• 2 million in Syria
  • 5 million in Iraq
  • 8 million in Iran
  • 18 million in Turkey

These indigenous peoples of the Mesopotamian Plains have the largest presence in Turkey (15-20%), and as a result have been largely marginalized and met resistance from the Turkish government. This is where we will focus today’s question of human rights as it relates to statehood.

It is a war zone; snipers included. The Turkish government has levied what some in the international community would consider harsh and inhumane conditions on this portion of their population. According to the Amnesty International, Kurds have been subject to 24 hour curfews, denial of burial rights according to custom, “severe electricity, water and food shortages in curfew areas, . . . unable to safely leave their neighborhoods to access healthcare, and ambulances have been denied entry by security forces.” The infighting in South East Turkey has seen about 400,000 Kurds displaced. Additionally, the Kurdistan Worker’s Party (PKK) have been outlawed, making Kurdish concerns in a way nationally and legally banned. The US and the European partners have been seen by the Kurdish people as oblivious, willfully, toward the plight of these stateless people. But why don’t they have a home when in the 1900s Kurds initiated the consideration of a homeland, referred to as “Kurdistan?” It seemed likely when after WWI, upon the defeat of the Ottoman Empire, Western allies allocated a provision for a Kurdish state within 1920 Treaty of Sevres. Yet today, they are still stateless even though Kurds have been successful aiding the war against ISIS/ISIL (PKK, YPG, and PYD). Their efforts have not been rewarded despite their willingness to defend their presence, which has been helping the US-led coalition. Turkey is a globally recognized sovereign state who has shown interest in joining the EU for many years, but the human rights violations prominently continuing against the Kurds is at conflict with EU principles. This places the Kurds in a dire position of perpetual limbo; their plight is known, the sentiment is there, but they are still waiting for action that can result in a realistic location in the Middle East for them. They have had a continued historical and regional presence; the longer this statelessness continues, the higher the probability of conflict that leads to unnecessary deaths on both sides (though mostly Kurdish). With this many people displaced trying to survive in other nations, it seems like it is the right time to persuade Turkey, Iran and Iraq to cede a portion of their border-crossing for the creation of a Kurdish state (they have the largest distributions after all). Iran not being an ally will bring peculiar engagement, but if creating Jews a home was of major importance to the global community after WWII, so should be the effort for a sovereign Kurdistan. These predominantly muslim nations will have more to gain than to lose, if the West and Arab allies work together toward an incentive plan. Until then, the statelessness continues.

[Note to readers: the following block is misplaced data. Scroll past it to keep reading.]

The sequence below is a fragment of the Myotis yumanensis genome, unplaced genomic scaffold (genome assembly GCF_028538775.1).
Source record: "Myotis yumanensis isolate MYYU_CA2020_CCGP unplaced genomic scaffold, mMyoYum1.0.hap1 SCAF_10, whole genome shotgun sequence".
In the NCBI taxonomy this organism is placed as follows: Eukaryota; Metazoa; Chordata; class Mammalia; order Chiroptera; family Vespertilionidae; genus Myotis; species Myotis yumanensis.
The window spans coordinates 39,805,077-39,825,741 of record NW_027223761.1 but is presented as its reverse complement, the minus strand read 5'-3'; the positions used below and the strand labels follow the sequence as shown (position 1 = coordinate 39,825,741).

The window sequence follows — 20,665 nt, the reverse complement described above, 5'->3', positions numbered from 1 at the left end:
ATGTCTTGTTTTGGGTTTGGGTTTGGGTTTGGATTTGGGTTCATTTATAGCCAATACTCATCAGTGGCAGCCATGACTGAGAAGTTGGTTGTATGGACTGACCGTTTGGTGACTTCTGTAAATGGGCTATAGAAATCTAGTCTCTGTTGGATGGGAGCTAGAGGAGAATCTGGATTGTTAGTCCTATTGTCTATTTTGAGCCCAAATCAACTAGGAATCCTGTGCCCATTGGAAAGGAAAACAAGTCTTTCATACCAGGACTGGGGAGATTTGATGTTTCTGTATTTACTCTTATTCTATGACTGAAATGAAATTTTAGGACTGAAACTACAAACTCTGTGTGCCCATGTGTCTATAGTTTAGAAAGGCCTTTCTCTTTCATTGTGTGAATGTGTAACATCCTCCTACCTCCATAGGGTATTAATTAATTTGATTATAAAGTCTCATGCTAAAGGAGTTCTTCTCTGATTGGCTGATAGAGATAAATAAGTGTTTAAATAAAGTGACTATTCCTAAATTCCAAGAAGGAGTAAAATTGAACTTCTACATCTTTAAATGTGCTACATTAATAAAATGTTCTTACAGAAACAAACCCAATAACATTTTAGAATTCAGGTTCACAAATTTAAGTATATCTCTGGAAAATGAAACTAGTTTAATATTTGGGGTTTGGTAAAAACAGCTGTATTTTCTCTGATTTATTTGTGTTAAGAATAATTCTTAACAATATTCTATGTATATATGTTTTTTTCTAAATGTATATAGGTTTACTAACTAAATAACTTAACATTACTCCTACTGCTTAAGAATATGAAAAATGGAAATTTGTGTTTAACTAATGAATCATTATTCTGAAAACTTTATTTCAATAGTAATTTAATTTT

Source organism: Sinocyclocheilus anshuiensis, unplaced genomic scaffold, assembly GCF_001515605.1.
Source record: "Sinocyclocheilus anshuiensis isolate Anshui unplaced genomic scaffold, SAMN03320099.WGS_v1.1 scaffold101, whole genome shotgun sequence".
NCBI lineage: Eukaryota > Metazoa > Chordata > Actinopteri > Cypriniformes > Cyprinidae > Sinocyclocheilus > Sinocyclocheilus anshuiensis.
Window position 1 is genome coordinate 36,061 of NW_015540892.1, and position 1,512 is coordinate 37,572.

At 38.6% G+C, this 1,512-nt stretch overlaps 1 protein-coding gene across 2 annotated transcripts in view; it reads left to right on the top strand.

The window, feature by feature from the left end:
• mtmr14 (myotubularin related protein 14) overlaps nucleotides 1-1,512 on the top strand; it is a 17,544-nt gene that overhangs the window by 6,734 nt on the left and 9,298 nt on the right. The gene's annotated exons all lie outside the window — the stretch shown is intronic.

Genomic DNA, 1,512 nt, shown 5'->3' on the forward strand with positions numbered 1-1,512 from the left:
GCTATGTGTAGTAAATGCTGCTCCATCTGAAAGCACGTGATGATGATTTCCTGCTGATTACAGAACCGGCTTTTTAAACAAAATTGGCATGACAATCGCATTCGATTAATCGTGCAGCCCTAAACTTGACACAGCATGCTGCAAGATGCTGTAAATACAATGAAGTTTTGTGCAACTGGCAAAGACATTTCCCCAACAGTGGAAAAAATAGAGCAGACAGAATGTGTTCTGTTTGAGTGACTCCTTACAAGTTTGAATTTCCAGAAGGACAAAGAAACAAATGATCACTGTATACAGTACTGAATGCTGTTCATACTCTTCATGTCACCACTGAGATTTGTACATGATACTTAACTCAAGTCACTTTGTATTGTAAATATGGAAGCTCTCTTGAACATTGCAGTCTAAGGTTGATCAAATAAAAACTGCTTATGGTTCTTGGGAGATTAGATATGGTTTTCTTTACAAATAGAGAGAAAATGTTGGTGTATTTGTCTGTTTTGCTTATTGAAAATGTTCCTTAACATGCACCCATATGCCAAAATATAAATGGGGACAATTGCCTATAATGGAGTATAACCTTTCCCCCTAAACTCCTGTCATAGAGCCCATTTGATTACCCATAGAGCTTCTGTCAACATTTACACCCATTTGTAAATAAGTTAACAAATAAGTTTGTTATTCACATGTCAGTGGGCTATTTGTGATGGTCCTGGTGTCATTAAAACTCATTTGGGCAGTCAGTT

This gentleman is in a place, willing to fight for it, but when will this Kurd have a place to call home?


Blog 1 – Over the Border Line: the Israeli-Palestinian Statehood Conundrum